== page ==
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Quarry project: Debate over jobs, land preservation

January 30, 2012 12:00:00 AM PST
The battle lines over the Liberty Quarry project in Temecula are clearly defined. Supporters wearing green say it's about much needed jobs, while opponents in orange say it's about land preservation.

For those who want the project to go ahead, the hearing is likely their last chance to have their voices heard.

"It is time to do the right thing. The right thing to do is to approve this project because we need it. We really need it very bad," said Julio Marroquin of Riverside.

But opponents say the mining operation would not create the jobs as promised. Instead, they believe dust from the operation would harm their health and kill the region's thriving wine industry.

"I don't know how they can decide that this is a good location for this project directly up wind from the Temecula Valley and hundreds of thousands of people that live in the Temecula Valley," said Cindy Myers.

"It's just the wrong project in the wrong place," said Kathleen Hamilton of Save Our Southwest Hills. "Any job that was generated by Liberty Quarry would simply be a shuffle of jobs from some place else, that would be no new jobs."

The project is near territory of the Pechanga Band of Luiseno Indians, who say the land is sacred.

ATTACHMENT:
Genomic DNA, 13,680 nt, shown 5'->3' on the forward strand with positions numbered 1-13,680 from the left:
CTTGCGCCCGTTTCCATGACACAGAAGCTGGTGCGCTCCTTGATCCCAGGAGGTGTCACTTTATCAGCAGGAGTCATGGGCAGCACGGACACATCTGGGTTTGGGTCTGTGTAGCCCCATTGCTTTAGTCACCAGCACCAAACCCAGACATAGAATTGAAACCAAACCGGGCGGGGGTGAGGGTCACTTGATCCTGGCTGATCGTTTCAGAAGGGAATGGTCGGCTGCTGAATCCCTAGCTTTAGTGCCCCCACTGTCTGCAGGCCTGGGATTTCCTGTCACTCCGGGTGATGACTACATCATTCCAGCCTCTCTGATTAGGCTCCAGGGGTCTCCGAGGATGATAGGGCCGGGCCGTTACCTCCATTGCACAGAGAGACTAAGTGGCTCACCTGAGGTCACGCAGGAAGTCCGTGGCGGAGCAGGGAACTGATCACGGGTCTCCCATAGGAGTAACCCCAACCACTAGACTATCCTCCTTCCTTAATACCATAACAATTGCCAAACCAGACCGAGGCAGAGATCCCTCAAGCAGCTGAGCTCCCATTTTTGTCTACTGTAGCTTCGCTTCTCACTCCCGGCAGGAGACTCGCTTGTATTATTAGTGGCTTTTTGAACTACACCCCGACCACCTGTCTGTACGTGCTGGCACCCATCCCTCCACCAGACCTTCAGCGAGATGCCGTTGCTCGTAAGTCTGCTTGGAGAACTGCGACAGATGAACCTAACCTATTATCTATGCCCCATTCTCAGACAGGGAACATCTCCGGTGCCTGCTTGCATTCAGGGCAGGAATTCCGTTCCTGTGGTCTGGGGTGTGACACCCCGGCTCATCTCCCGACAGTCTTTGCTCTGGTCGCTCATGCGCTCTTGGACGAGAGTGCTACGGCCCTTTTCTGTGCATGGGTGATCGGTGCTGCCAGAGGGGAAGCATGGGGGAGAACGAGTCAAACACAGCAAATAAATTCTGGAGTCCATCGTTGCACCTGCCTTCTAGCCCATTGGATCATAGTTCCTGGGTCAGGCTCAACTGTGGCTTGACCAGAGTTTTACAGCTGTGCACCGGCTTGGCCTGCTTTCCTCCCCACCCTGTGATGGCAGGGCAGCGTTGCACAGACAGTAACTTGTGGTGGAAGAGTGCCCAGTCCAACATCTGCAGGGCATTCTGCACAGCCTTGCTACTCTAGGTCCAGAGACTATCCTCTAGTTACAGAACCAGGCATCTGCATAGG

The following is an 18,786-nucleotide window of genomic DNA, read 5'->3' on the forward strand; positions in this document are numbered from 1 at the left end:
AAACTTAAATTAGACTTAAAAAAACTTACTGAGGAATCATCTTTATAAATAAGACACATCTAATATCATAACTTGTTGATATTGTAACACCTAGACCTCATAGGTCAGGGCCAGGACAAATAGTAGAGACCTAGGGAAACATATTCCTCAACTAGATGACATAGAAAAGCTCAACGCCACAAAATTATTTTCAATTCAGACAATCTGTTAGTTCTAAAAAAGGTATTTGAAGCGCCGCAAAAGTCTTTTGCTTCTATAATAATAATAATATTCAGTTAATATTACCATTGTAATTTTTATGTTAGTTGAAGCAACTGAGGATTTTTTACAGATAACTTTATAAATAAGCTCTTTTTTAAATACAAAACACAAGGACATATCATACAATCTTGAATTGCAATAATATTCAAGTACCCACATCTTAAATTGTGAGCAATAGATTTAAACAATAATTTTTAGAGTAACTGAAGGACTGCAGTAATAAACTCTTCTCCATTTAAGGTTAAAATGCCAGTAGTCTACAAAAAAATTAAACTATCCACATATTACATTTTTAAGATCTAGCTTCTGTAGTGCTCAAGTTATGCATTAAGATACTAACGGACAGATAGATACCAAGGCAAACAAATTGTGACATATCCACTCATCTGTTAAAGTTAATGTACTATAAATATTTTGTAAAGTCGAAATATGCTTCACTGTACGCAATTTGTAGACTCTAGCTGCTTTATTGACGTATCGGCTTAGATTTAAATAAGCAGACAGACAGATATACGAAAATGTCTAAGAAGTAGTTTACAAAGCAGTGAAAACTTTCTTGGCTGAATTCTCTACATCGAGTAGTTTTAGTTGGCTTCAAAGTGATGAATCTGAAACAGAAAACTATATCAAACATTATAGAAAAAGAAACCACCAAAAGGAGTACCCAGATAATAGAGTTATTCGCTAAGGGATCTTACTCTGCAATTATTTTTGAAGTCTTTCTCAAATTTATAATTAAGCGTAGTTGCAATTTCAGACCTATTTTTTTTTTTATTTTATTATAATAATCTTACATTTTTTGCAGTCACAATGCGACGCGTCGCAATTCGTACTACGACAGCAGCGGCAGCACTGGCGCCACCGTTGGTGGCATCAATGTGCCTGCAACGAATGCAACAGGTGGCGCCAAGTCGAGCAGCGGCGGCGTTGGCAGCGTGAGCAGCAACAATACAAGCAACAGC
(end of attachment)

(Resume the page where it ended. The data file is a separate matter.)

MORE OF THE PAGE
"It's a huge challenge for us because there is only one creation site, absolutely only one, this is it. If it is destroyed, there isn't another one to replace it," said Mark Macarro, tribal chairman from the Pechanga Indian Reservation.

It's a battle that is nearing the end. Granite Construction is making its final appeal to the Riverside County Board of Supervisors in the hope of reversing an earlier decision blocking the proposed quarry. A permit would have allowed the company to mine up to 270 million tons of material used in concrete and road building.

Gary Johnson, the aggregate resource manager for Granite Construction, presented the appeal before the board of supervisors in a meeting that was expected to last all day.

"We need to do whatever we can in California, particularly the Inland Empire, to try to put people back to work, and investing in our economy and doing it in a manner that is environmentally sensitive is the way to do it," Johnson said.

Because there was such a long list of speakers signed up to go before the board on Monday, a second meeting was scheduled for Feb. 6.

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